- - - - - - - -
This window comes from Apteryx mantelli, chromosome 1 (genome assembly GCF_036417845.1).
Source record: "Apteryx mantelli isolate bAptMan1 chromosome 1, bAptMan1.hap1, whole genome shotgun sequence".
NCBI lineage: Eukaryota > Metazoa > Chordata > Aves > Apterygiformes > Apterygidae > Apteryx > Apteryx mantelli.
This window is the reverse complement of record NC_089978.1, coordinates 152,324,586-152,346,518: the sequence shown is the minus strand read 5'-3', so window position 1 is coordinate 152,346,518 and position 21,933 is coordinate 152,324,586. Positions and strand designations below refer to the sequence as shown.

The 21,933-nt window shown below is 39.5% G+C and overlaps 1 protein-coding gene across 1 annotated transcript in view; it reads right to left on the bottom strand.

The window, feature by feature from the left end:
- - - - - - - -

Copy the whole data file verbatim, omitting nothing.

This window comes from Apteryx mantelli, chromosome 1 (genome assembly GCF_036417845.1).
Source record: "Apteryx mantelli isolate bAptMan1 chromosome 1, bAptMan1.hap1, whole genome shotgun sequence".
NCBI lineage: Eukaryota > Metazoa > Chordata > Aves > Apterygiformes > Apterygidae > Apteryx > Apteryx mantelli.
This window is the reverse complement of record NC_089978.1, coordinates 152,324,586-152,346,518: the sequence shown is the minus strand read 5'-3', so window position 1 is coordinate 152,346,518 and position 21,933 is coordinate 152,324,586. Positions and strand designations below refer to the sequence as shown.

The 21,933-nt window shown below is 39.5% G+C and overlaps 1 protein-coding gene across 1 annotated transcript in view; it reads right to left on the bottom strand.

The window, feature by feature from the left end: